In scholarly literature, there is much attention given to the Hittites and the Mycenaean Greeks, but the Luwians of Western Anatolia are notoriously neglected. Fred Woudhuizen has compiled in this book the information currently available about the Luwians in Western Asia Minor. He focuses on the epigraphic tradition in the form of currently available Luwian hieroglyphic inscriptions from this region and derives from these, as well as from the traditional Hittite sources, historical information. The understanding of the political geography of this habitat is a prerequisite for the reconstruction of the history of the Luwians of the Middle and Late Bronze Age. On the basis of the latest findings, the political geography can now be reconstructed. In addition to Luwian hieroglyphs, the Luwians in western Asia Minor also used the cuneiform script. Based on the linguistic data from both categories of evidence, a sketch of their language is presented. It is clear that not all inhabitants of Western Asia Minor spoke Luwian. Thus, it will be argued that the people in the Troad spoke a different language of Thraco-Phrygian type. Finally, the Luwians were not autochthonous in the region, but preceded by speakers of a different Indo-European tongue, most adequately defined as Old Indo-European in Hans Krahe’s terms.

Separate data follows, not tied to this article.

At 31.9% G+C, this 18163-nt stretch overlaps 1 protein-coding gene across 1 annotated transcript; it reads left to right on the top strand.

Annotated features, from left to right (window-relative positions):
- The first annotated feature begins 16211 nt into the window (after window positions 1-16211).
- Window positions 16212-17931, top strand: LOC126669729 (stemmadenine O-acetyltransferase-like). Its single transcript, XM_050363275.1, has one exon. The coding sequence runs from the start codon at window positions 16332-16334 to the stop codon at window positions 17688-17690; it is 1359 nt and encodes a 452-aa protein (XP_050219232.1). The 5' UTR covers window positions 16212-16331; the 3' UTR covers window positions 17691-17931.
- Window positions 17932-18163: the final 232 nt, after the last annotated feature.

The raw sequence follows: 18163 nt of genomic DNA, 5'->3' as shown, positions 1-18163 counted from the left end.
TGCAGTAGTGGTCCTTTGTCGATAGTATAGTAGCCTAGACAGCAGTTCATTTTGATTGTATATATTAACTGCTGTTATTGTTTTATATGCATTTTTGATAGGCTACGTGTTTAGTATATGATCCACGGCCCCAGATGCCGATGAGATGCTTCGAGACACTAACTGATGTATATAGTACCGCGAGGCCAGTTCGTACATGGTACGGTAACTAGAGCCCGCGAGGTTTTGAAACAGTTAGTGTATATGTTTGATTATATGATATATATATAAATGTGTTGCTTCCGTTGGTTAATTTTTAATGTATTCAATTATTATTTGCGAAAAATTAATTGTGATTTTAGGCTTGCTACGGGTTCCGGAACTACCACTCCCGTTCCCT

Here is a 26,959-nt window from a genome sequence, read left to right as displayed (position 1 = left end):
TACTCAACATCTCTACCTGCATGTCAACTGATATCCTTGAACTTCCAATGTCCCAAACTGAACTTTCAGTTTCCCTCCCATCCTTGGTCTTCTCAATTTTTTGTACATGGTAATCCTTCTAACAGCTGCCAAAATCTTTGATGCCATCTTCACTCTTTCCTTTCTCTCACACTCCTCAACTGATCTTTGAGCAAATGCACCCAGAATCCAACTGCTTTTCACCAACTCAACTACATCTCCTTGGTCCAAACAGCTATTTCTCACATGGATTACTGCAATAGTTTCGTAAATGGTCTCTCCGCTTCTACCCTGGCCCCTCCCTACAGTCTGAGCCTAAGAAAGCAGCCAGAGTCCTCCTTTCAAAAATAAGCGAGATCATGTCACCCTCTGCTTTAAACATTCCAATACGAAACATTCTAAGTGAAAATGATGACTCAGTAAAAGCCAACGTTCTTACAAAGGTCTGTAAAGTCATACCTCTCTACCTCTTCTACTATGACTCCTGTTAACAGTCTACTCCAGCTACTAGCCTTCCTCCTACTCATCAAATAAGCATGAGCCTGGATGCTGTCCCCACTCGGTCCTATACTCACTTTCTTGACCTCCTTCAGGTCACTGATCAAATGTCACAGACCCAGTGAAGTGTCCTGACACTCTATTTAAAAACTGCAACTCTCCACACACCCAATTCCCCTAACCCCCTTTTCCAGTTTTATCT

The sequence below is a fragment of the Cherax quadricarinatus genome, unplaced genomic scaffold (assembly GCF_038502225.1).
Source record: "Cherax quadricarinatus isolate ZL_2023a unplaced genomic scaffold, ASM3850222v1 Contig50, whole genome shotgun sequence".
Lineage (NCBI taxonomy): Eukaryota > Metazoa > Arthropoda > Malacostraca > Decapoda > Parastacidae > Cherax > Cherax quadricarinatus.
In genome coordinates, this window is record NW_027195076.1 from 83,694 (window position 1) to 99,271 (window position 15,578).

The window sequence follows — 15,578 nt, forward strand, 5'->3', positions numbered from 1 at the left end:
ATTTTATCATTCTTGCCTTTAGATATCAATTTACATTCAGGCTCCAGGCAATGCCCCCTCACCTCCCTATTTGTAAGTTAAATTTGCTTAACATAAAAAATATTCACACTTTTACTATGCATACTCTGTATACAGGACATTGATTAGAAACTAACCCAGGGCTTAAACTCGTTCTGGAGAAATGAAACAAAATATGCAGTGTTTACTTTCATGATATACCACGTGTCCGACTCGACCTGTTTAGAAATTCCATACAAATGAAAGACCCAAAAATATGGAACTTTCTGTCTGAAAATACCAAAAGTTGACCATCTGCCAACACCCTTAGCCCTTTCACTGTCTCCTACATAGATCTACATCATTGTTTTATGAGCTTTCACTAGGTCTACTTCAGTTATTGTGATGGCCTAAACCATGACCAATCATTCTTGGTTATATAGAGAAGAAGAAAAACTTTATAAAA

The first print run of Fred Woudhuizen’s book was sold out three months after its publication. In the meantime, the book has been reprinted and is thus now available again.